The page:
Space Goat Founder Shon Bury Accused Of Sexism And Abusive Behavior

Space Goat Founder Shon Bury Accused Of Sexism And Abusive Behavior

Posted by November 28, 2017 Comment

Space Goat Productions is the publisher of Evil Dead 2 comics as well as several creator owned, crowdfunded series, amongst other services. Founder and president Shon Bury is the subject of a Twitter thread by former employee Amelia Thompson, who started at Space Goat in 2016 and is still listed as Community Manager on the company’s website, alleging that Bury treated Thompson and co-workers “terribly,” including through what she describes as “aggressive jokes” and saying “violent and disgusting” things.

Thompson asked for others to share her Twitter thread, which you can read below:

Not only are people sharing the thread, but it seems to be having a ripple effect amongst others associated with the publisher, including Cal Moray, one half of the creative team of Moonlighters, another series previously published by Space Goat, who added claims of late payments to the mix:

The other half of Moonlighters‘ creative team, writer Katie Schenkel, also chimed in, boosting Thompson’s thread:

The creative team of Monster Elementary, another comic Space Goat has published, also supported Thompson and echoed Moray’s comments about allegedly late (and sometimes allegedly nonexistent) payments.

As for Space Goat, the company’s Twitter account responded apologetically:

Though a deleted Tweet from a day earlier shows a different approach:

Reached for additional comment, Thompson told Bleeding Cool:

There are two things I want people to know.
The first, I have the full support of both of my past Space Goat supervisors. They helped me edit every tweet for grammar and clarity. My ex-coworkers have been immensely supportive through all of this, two even resigning after I collected my things on Monday, Nov. 27. They expressed that the way I was treated after my resignation was unacceptable.
The second, I’m taking some time to recover and handle this media explosion while out of a job. If supporters wanted to aid me beyond just retweets, my paypal is on my twitter. I’m worried about making bills the next couple months but I just couldn’t let my friends or myself be hurt any longer.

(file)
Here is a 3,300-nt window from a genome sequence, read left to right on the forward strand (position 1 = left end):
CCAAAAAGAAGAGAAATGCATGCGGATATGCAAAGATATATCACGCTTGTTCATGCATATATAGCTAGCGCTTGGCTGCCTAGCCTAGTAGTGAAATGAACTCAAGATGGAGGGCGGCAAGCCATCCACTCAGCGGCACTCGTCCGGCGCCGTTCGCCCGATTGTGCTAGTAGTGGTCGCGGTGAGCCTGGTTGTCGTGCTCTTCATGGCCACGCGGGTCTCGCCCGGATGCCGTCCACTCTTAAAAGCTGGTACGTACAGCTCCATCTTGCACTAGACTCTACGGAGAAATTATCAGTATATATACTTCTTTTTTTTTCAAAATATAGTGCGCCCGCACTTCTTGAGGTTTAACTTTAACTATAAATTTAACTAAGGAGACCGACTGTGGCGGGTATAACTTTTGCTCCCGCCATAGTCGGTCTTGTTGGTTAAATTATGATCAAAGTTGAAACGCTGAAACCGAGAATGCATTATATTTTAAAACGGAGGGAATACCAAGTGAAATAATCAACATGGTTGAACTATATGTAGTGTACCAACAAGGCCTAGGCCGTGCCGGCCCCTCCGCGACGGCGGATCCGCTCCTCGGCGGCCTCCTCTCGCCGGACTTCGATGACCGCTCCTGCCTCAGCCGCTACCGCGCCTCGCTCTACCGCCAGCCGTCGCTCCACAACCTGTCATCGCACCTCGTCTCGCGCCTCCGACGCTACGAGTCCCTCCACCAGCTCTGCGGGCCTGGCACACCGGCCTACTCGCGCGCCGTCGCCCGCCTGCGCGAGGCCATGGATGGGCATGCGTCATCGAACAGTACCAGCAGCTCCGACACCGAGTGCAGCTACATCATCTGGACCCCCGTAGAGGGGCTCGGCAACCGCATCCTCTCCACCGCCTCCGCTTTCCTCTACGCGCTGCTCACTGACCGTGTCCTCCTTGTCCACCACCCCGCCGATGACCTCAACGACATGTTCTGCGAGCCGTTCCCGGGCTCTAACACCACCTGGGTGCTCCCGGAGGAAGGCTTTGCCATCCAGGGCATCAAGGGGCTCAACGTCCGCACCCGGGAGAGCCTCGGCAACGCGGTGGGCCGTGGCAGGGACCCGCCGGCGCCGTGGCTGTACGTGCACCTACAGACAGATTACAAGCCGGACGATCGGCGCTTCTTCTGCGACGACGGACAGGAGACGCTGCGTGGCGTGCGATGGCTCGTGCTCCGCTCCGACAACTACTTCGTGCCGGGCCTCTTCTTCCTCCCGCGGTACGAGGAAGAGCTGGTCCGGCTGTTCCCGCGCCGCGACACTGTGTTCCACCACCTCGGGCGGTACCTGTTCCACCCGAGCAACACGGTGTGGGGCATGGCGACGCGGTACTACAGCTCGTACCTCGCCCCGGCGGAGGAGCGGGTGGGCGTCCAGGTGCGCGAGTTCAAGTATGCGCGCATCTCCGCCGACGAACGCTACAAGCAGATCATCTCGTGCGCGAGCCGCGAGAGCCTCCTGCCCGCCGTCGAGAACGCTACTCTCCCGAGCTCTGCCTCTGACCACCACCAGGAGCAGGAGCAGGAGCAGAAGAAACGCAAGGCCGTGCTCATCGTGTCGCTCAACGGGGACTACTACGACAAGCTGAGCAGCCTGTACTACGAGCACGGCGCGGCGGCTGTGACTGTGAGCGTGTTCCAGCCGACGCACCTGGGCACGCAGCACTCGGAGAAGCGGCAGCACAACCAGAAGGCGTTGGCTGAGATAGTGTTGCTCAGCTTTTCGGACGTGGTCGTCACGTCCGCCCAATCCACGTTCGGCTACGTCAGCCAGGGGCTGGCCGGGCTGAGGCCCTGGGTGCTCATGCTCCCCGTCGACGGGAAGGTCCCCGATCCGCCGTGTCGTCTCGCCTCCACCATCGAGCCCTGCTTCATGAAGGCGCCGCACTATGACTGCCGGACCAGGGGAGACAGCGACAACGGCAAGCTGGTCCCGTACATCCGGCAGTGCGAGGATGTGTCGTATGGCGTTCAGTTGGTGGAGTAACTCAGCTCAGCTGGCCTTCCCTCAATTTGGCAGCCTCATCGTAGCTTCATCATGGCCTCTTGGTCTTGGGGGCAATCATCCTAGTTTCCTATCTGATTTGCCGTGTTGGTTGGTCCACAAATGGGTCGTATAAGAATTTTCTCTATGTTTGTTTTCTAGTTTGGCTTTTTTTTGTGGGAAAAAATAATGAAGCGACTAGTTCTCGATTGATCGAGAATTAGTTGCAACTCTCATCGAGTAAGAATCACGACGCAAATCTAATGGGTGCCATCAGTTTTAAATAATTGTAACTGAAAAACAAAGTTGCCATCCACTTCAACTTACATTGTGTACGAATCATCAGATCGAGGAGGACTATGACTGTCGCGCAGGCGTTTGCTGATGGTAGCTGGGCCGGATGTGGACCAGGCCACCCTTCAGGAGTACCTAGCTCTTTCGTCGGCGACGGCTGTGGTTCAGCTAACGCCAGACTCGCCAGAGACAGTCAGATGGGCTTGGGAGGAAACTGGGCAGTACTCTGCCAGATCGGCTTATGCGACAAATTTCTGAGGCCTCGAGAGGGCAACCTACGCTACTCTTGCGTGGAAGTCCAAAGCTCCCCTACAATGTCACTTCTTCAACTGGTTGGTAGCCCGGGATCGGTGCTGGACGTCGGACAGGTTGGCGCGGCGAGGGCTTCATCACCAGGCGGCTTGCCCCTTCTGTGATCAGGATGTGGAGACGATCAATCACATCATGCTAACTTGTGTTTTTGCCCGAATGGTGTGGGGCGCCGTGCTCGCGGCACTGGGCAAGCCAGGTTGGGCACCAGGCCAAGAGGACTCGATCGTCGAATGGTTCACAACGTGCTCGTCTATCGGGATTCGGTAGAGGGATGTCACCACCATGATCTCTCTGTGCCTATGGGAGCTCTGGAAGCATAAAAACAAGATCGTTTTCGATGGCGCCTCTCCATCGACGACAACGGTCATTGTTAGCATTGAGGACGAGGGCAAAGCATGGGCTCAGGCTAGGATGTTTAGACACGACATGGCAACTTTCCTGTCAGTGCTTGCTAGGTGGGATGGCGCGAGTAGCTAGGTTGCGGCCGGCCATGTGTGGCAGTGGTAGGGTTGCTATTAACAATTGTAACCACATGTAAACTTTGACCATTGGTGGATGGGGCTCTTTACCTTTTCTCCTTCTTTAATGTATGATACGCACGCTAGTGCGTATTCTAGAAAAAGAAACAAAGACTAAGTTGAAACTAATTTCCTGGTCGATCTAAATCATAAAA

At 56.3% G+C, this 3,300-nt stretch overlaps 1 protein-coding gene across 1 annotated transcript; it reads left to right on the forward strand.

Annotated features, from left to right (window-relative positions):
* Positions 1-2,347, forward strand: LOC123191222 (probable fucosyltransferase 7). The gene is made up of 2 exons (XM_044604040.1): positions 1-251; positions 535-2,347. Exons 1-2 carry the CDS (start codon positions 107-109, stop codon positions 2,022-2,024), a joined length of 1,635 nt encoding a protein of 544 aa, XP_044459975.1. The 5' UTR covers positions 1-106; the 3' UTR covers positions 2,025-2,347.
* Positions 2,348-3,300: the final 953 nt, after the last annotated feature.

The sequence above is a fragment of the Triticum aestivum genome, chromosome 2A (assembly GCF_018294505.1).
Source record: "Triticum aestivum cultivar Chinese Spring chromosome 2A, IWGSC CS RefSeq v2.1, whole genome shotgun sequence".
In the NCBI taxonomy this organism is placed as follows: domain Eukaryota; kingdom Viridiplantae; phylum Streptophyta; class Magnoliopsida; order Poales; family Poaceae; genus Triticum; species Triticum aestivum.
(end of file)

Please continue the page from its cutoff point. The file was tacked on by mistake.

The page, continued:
We’ve reached out to Space Goat for comment, and received the following statement from Shon Bury:

I can’t apologize enough for this entire situation. I deeply regret that I fostered an environment where a smart person like Amelia felt uncomfortable working under my direct management–and that she felt even less comfortable bringing up her concerns until she resigned. It has been my design since I opened the doors at Space Goat 12 years ago to create a workplace where smart, talented, young people can come to work and learn the craft of comic books. Amelia is exactly the type of capable young employee publishers should be looking to bring into their organization and to build up. I had thought I had created that environment for my staff, but the daily stress of running a graphic-novel and board-game publishing company at the tempo we have been running became visible to all around me over the last several months. This isn’t on anyone else in my organization but me. This is squarely, 100% on me.

My inability to regulate my frustration during this period poisoned the very environment I had set out to create. I behaved poorly and I failed miserably at one of the core tenets of why I even want to be in business. I will always deeply regret losing Amelia, and am ashamed of how poorly I handled her resignation. I am taking immediate action to resolve this flaw within myself starting today with counseling and anger-management classes. Nothing is more important to me than the culture and community we are trying to create. I won’t let anyone stand in the way of achieving those goals. Not even myself.

(Last Updated November 28, 2017 6:52 pm )

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A prophecy says that in the comic book industry's darkest days, a hero will come to lead the people through a plague of overpriced floppies, incentive variant covers, #1 issue reboots, and super-mega-crossover events.

Scourge of Rich Johnston, maker of puns, and seeker of the Snyder Cut, Jude Terror, sadly, is not the hero comics needs right now... but he's the one the industry deserves.

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